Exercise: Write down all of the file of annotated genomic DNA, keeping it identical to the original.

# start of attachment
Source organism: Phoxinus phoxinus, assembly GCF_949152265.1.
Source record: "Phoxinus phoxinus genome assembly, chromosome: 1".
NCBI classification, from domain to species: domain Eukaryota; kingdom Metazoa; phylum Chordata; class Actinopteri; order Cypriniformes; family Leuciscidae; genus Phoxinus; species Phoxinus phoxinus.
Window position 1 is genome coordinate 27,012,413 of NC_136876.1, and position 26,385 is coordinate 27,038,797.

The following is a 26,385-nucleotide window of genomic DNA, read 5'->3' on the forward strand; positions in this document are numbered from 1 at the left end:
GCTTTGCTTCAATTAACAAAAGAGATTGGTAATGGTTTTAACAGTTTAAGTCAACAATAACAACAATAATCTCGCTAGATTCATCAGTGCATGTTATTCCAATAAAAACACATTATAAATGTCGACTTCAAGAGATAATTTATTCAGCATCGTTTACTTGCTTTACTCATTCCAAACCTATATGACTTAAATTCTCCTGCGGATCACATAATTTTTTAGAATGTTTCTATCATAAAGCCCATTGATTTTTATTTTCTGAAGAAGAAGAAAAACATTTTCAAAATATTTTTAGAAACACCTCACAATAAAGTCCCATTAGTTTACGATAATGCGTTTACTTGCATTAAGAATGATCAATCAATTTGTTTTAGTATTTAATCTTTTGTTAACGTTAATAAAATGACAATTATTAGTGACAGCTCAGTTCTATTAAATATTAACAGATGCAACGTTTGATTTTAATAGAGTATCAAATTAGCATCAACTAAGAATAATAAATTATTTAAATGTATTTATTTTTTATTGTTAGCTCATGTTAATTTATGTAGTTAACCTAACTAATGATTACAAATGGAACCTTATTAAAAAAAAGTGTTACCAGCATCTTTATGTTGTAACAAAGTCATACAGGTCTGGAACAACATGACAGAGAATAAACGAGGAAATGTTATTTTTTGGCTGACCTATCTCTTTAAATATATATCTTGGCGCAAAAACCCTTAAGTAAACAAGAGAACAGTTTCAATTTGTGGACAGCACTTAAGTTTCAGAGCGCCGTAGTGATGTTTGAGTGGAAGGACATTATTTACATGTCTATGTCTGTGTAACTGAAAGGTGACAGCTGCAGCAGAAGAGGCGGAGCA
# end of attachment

Source organism: Phoxinus phoxinus, assembly GCF_949152265.1.
Source record: "Phoxinus phoxinus genome assembly, chromosome: 1".
NCBI classification, from domain to species: domain Eukaryota; kingdom Metazoa; phylum Chordata; class Actinopteri; order Cypriniformes; family Leuciscidae; genus Phoxinus; species Phoxinus phoxinus.
Window position 1 is genome coordinate 27,012,413 of NC_136876.1, and position 26,385 is coordinate 27,038,797.

The following is a 26,385-nucleotide window of genomic DNA, read 5'->3' on the forward strand; positions in this document are numbered from 1 at the left end:
GCTTTGCTTCAATTAACAAAAGAGATTGGTAATGGTTTTAACAGTTTAAGTCAACAATAACAACAATAATCTCGCTAGATTCATCAGTGCATGTTATTCCAATAAAAACACATTATAAATGTCGACTTCAAGAGATAATTTATTCAGCATCGTTTACTTGCTTTACTCATTCCAAACCTATATGACTTAAATTCTCCTGCGGATCACATAATTTTTTAGAATGTTTCTATCATAAAGCCCATTGATTTTTATTTTCTGAAGAAGAAGAAAAACATTTTCAAAATATTTTTAGAAACACCTCACAATAAAGTCCCATTAGTTTACGATAATGCGTTTACTTGCATTAAGAATGATCAATCAATTTGTTTTAGTATTTAATCTTTTGTTAACGTTAATAAAATGACAATTATTAGTGACAGCTCAGTTCTATTAAATATTAACAGATGCAACGTTTGATTTTAATAGAGTATCAAATTAGCATCAACTAAGAATAATAAATTATTTAAATGTATTTATTTTTTATTGTTAGCTCATGTTAATTTATGTAGTTAACCTAACTAATGATTACAAATGGAACCTTATTAAAAAAAAGTGTTACCAGCATCTTTATGTTGTAACAAAGTCATACAGGTCTGGAACAACATGACAGAGAATAAACGAGGAAATGTTATTTTTTGGCTGACCTATCTCTTTAAATATATATCTTGGCGCAAAAACCCTTAAGTAAACAAGAGAACAGTTTCAATTTGTGGACAGCACTTAAGTTTCAGAGCGCCGTAGTGATGTTTGAGTGGAAGGACATTATTTACATGTCTATGTCTGTGTAACTGAAAGGTGACAGCTGCAGCAGAAGAGGCGGAGCA